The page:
Cropland values rose by 7.2 percent in the northern Plains this summer, said agricultural bankers in a quarterly survey by the Minneapolis Federal Reserve Bank. Land values rose even as farm income declined from last summer, lenders said, due to high production costs and lower commodity prices, with a decline expected for this fall, too.
Higher commodity prices are putting cash in farmers' pockets and as a result, farmland values are headed upward this year, said economist Brent Gloy. "The question most are considering is, 'How high will farmland values adjust?'" asked Gloy in a blog.
The University of Nebraska's annual Farm Real Estate Survey says the average value of farmland in the state fell by 10 percent in the past year, to $2,805 an acre. It was the third year of declines since land peaked at an average $3,315 an acre, an overall drop of 15 percent.
Greenhouses in the Salinas Valley of California are selling for millions of dollars because marijuana has come to Monterey County, said the Los Angeles Times. The land rush "was touched off by efforts to ban the crop from the canyons and forests of the Big Sur area and sequester it inside existing greenhouses, where it can more easily be monitored and, perhaps more importantly, taxed."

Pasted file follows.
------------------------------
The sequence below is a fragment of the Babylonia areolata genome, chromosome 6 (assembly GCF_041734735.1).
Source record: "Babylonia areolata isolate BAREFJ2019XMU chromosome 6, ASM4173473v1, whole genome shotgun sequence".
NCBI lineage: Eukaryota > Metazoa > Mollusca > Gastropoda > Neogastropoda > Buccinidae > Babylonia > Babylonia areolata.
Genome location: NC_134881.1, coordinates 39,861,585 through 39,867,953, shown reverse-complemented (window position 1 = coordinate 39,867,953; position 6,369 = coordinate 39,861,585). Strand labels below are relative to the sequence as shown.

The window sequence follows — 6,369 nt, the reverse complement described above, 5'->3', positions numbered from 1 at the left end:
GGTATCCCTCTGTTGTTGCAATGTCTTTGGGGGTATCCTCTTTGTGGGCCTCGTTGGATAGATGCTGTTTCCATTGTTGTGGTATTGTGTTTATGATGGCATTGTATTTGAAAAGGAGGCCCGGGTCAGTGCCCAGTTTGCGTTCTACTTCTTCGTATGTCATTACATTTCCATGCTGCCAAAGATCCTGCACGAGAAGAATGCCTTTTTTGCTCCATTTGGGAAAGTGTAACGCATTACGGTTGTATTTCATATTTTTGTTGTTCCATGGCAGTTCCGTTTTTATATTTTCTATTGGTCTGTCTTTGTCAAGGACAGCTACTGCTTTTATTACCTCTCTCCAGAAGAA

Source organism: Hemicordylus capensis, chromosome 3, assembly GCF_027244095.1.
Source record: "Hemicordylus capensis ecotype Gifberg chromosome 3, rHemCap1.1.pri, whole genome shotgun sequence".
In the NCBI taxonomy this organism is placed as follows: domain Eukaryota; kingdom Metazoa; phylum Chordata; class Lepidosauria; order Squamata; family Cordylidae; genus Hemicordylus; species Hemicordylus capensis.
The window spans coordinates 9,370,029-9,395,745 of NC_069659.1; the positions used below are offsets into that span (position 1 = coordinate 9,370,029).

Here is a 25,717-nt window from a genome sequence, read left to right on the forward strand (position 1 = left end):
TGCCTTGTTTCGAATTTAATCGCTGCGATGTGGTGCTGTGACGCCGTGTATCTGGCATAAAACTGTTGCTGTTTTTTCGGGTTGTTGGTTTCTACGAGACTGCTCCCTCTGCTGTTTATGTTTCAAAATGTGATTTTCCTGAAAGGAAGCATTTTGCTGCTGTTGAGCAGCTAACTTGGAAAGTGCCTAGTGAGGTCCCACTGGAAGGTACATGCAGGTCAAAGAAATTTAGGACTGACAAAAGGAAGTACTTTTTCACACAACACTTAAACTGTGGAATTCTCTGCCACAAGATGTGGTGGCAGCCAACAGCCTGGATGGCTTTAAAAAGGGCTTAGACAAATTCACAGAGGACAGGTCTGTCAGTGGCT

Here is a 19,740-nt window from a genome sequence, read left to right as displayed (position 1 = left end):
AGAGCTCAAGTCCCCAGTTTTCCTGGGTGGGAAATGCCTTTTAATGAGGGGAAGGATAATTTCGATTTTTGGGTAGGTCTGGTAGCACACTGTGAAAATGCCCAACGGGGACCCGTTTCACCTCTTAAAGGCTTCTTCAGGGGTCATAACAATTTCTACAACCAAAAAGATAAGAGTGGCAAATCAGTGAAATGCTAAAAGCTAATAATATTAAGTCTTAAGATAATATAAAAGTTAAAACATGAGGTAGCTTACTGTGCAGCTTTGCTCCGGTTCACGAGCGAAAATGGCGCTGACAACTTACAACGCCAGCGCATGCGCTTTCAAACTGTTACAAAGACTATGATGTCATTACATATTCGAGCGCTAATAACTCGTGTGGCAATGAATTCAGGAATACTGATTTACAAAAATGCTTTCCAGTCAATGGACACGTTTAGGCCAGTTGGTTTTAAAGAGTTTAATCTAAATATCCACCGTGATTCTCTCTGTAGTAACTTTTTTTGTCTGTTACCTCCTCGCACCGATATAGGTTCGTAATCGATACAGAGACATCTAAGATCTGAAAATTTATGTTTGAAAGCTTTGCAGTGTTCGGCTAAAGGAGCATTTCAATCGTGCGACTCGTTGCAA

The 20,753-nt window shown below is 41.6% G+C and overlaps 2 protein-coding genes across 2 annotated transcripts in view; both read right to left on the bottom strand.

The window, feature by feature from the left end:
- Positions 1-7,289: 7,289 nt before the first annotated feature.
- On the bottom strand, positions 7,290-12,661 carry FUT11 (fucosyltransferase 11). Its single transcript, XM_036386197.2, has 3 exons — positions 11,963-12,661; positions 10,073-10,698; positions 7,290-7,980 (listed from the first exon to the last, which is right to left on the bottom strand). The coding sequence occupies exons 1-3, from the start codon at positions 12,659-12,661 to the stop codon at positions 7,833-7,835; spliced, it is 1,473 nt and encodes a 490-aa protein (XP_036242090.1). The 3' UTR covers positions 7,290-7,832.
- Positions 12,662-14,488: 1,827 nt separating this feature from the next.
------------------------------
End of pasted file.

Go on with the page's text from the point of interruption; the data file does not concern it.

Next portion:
With U.S. agriculture in the third year of a commodity-price slump, bankers are toughening their rules for lending money to growers, says Reuters, which quoted a Farm Credit Systems official as calling for belt-tightening by farmers.
The founder of a $100 million investment fund that wants to buy and restore ranch land in Texas, with hunting and fishing habitat in mind, expects to buy land at a substantial discount soon. "The timing couldn't be more perfect," Jay Ellis told the New York Times. Oil prices are tumbling and in Texas, that means land values will slide, too.
The steep decline in commodity prices from the records set in 2012 are likely to result in more moderate decline in land rental rates, says agricultural economist Brent Gloy, a former Purdue professor. In his blog, Gloy compared the decline in rental rates and corn prices since 1976.
U.S. farm equity is forecast to rise by 2.3 percent this year as the sector continues to generate wealth despite lower farm income, a cooling off of land prices and higher borrowing costs, said the Agriculture Department.